One secret to finding that elusive perfect tone is to use two dirt pedals stacked together to cascade your gain structure instead of just running a single drive pedal with the gain all of the way up, or running a dirt pedal into a cranked amp. There are several advantages to doing this, including extra control of the nuances of your EQ to how the gain reacts in terms of the bloom of the notes. Here are a few tips when configuring your stacking setup to maximize tone:

  • When stacking 2 dirt pedals together, the key thing to remember is that the 2ndpedal in the chain dictates the overall tone of the stack. What does this mean? Let’s use a tubescreamer and the Plexi Drive (JTM-45 style overdrive) as examples. If you run the TS before the Plexi Drive, whatever signal is leaving the TS is going to use the Plexi as a “gateway” of sorts. This means that the EQ and the clipping on the Plexi Drive will change the way the TS sounds. By nature the TS is mid-heavy, which is great for cutting through the mix. Once it reaches the Plexi Drive, the circuit itself will take that signal and adjust the frequencies it sees according to the knob position treble and gain positions. So if you have the mid hump from the TS, but have the natural light mid-cut from the Plexi Drive, that mid-hump will be less pronounced and the gain will just add to the overall level of saturation. This will give your gain a larger, “wall of sound” effect, while placing the TS AFTER the Plexi Drive, the TS will impart that more noticeable inherent mid-hump. If you have a favorite pedal that you like as your “base tone”, you’lll either want to put that last, or put a very transparent boost (even just a clean boost) after it.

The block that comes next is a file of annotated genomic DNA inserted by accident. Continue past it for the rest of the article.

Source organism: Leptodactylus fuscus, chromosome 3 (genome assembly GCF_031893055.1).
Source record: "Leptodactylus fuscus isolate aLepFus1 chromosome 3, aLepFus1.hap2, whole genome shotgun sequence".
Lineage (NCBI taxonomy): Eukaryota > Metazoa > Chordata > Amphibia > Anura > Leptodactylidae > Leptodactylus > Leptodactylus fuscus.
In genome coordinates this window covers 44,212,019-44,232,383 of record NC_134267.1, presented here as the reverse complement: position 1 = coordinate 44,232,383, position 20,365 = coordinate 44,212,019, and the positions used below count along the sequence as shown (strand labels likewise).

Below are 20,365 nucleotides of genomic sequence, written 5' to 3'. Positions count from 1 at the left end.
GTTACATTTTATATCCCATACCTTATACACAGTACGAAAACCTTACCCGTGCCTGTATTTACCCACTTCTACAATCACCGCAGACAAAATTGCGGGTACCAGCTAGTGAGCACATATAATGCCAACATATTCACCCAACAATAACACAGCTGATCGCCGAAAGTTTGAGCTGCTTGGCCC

• Cranking the volume on the first pedal in the stack will not raise the volume, but will increase the clipping (gain) in the second pedal. When stacking 2 pedals, remember that volume before dirt = more gain, where volume after dirt = more volume. Again, the 2nd pedal acts as a “gate” and dictates the overall volume. Cranking the output of the first pedal will push the input higher and clip the signal harder. This will make a big difference, because if you want a volume boost for a solo, you’ll want to put it 2nd in the stack.
  • Using an EQ pedal after your drives can help better sculpt your dirt tones. When you add an EQ pedal into the stacking equation, your options open up tremendously, especially based on what EQ pedal you’re using. We live in the golden age of effects pedals, so there are loads of great EQ’s out there, some that just adjust basic 3-band EQ (Bass, Mids, Treble) and there are some that let you fine tune the exact frequency of the signal to add or cut whatever you want in your tone. Getting lost in the mix using a big muff? Crank up the mids a bit. Want a little bit of added depth in a smaller venue? Adjust up the bass frequencies to fill out the sonic canvas. This also applies when using the amp for dirt, by sticking the EQ pedal into the FX loop of your amp, then you have access to a boost and can adjust your amps gain tone to the closest detail to get that perfect tone.